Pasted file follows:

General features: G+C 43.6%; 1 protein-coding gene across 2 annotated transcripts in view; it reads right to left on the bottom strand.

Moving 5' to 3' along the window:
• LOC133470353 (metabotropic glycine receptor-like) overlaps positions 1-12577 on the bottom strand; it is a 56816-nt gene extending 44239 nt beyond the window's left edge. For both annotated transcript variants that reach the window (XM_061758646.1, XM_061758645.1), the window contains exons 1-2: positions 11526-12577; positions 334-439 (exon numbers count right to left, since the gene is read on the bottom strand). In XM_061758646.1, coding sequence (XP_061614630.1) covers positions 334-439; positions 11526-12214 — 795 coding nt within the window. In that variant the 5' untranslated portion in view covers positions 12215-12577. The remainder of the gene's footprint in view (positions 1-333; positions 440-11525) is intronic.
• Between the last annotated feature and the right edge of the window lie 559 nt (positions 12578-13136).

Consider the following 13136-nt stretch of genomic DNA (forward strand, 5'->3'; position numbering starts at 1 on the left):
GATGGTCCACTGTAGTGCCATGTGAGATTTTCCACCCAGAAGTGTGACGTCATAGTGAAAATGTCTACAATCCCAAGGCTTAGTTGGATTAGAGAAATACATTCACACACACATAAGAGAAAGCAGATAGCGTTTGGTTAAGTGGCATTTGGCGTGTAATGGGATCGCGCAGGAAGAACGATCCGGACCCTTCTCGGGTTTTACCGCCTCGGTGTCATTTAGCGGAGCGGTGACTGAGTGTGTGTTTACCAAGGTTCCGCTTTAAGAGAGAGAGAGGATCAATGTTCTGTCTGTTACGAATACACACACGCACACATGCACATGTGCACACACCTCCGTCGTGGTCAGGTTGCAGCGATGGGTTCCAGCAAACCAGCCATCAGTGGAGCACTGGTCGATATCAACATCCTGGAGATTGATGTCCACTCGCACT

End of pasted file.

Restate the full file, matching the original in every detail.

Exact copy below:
General features: G+C 43.6%; 1 protein-coding gene across 2 annotated transcripts in view; it reads right to left on the bottom strand.

Moving 5' to 3' along the window:
• LOC133470353 (metabotropic glycine receptor-like) overlaps positions 1-12577 on the bottom strand; it is a 56816-nt gene extending 44239 nt beyond the window's left edge. For both annotated transcript variants that reach the window (XM_061758646.1, XM_061758645.1), the window contains exons 1-2: positions 11526-12577; positions 334-439 (exon numbers count right to left, since the gene is read on the bottom strand). In XM_061758646.1, coding sequence (XP_061614630.1) covers positions 334-439; positions 11526-12214 — 795 coding nt within the window. In that variant the 5' untranslated portion in view covers positions 12215-12577. The remainder of the gene's footprint in view (positions 1-333; positions 440-11525) is intronic.
• Between the last annotated feature and the right edge of the window lie 559 nt (positions 12578-13136).

Consider the following 13136-nt stretch of genomic DNA (forward strand, 5'->3'; position numbering starts at 1 on the left):
GATGGTCCACTGTAGTGCCATGTGAGATTTTCCACCCAGAAGTGTGACGTCATAGTGAAAATGTCTACAATCCCAAGGCTTAGTTGGATTAGAGAAATACATTCACACACACATAAGAGAAAGCAGATAGCGTTTGGTTAAGTGGCATTTGGCGTGTAATGGGATCGCGCAGGAAGAACGATCCGGACCCTTCTCGGGTTTTACCGCCTCGGTGTCATTTAGCGGAGCGGTGACTGAGTGTGTGTTTACCAAGGTTCCGCTTTAAGAGAGAGAGAGGATCAATGTTCTGTCTGTTACGAATACACACACGCACACATGCACATGTGCACACACCTCCGTCGTGGTCAGGTTGCAGCGATGGGTTCCAGCAAACCAGCCATCAGTGGAGCACTGGTCGATATCAACATCCTGGAGATTGATGTCCACTCGCACT